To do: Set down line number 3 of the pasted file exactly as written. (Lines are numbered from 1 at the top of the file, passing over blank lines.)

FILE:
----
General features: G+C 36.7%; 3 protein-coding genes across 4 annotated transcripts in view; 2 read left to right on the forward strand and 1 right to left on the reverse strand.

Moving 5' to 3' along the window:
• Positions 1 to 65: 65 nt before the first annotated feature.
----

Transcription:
• Positions 1 to 65: 65 nt before the first annotated feature.